Older adults with diabetes mellitus are susceptible to sarcopenia. Diffusion tensor imaging (DTI) studies have also indicated that patients with diabetes have altered white matter integrity. However, the relationship between these structural changes in white matter and sarcopenia remains poorly understood.
The study included 284 older patients (aged ≧65 years) who visited our Frailty Clinic. We used DTI to measure fractional anisotropy (FA) and mean diffusivity (MD) to evaluate changes in white matter integrity. We investigated the associations between sarcopenia, or its diagnostic components, and FA or MD in seven white matter tracts considered associated with sarcopenia according to the patients’ diabetic status.
We found significantly low FA or high MD values in the bilateral anterior thalamic radiations (ATR) and right inferior fronto-occipital fasciculus (rIFOF) of patients with Asian Working Group for Sarcopenia 2019-defined sarcopenia, in all patients and those with diabetes. Using binominal regression analyses, we associated low FA values in the left ATR (lATR) and rIFOF with sarcopenia in all patients and those with diabetes, after adjusting for age, gender, HbA1c, blood pressure, cognitive function, physical activity, depression, nutritional status, and inflammation.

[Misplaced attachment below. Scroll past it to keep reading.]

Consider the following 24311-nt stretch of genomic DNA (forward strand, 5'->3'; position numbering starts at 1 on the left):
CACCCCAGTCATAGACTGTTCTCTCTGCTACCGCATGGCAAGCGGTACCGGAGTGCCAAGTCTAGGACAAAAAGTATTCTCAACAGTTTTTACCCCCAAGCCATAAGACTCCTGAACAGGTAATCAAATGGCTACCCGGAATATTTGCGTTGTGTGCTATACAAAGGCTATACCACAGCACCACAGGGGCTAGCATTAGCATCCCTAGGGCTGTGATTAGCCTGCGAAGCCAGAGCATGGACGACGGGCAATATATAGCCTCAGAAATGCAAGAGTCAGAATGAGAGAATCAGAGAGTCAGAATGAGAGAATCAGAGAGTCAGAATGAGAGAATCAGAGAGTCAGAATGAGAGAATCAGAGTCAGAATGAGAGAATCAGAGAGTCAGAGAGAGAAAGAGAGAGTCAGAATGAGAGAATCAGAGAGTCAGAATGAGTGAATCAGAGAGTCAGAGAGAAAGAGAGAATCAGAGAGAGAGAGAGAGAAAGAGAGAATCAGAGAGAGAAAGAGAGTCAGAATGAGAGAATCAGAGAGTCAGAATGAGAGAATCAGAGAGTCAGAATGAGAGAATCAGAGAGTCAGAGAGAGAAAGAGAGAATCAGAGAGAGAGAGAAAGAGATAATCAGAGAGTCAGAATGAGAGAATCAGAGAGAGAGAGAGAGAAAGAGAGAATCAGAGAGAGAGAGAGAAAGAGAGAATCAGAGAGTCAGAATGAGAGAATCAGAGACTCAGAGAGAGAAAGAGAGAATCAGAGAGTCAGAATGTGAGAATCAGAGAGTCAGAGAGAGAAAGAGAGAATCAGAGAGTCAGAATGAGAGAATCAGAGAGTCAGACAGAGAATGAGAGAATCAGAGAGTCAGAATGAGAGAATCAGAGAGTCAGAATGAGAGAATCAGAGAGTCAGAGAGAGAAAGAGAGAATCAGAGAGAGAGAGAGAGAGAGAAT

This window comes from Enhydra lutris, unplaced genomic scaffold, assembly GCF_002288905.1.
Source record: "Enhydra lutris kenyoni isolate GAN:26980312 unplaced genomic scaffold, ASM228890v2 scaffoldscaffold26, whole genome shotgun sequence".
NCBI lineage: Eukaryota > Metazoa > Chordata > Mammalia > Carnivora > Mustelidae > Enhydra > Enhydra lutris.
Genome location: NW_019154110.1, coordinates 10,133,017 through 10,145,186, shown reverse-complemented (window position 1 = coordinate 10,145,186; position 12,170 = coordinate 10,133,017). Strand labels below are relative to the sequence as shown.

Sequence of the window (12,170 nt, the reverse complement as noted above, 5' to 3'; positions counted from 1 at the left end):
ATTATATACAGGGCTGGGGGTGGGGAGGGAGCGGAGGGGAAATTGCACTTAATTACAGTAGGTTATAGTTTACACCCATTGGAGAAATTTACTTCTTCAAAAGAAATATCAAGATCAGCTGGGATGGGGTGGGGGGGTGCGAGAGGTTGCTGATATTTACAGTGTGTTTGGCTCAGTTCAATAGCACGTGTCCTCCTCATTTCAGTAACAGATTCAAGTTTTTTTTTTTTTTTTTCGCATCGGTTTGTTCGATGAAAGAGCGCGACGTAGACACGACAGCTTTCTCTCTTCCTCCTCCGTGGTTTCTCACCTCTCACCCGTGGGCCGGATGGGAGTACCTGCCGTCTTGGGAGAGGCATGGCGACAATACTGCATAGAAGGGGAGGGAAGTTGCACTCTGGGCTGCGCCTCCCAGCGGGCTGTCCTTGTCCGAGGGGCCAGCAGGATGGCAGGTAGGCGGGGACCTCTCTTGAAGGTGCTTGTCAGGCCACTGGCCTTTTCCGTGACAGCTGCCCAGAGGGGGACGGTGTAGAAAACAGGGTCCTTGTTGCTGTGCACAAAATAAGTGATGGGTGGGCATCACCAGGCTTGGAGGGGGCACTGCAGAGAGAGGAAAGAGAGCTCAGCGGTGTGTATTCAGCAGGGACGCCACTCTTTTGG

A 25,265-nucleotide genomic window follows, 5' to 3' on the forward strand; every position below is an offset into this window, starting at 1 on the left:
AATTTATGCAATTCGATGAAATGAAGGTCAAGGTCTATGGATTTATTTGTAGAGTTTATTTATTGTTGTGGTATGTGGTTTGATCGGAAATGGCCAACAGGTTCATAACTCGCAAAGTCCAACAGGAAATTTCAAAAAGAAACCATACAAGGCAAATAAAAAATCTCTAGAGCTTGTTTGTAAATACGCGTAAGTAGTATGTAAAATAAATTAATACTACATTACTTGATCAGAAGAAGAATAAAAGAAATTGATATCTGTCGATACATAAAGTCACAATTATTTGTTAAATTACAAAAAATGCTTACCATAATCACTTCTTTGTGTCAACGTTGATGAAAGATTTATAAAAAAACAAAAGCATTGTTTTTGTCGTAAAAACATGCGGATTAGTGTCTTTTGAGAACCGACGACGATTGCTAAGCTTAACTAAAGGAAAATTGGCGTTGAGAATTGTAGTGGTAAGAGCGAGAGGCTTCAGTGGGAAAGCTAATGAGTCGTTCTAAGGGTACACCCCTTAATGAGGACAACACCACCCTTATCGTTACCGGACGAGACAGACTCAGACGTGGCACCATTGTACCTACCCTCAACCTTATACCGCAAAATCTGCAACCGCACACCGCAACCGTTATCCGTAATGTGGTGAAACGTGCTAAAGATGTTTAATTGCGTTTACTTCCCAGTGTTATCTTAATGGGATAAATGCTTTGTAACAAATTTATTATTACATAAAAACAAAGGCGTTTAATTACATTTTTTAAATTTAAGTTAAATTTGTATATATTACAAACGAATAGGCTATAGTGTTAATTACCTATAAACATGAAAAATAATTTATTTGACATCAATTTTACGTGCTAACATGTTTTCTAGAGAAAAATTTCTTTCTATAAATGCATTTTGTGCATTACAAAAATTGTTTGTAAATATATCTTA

White matter alterations in lATR and rIFOF are associated with the prevalence of sarcopenia in patients with diabetes. Specific changes to the lATR and rIFOF tracts could play critical roles in the occurrence of sarcopenia in patients with diabetes.

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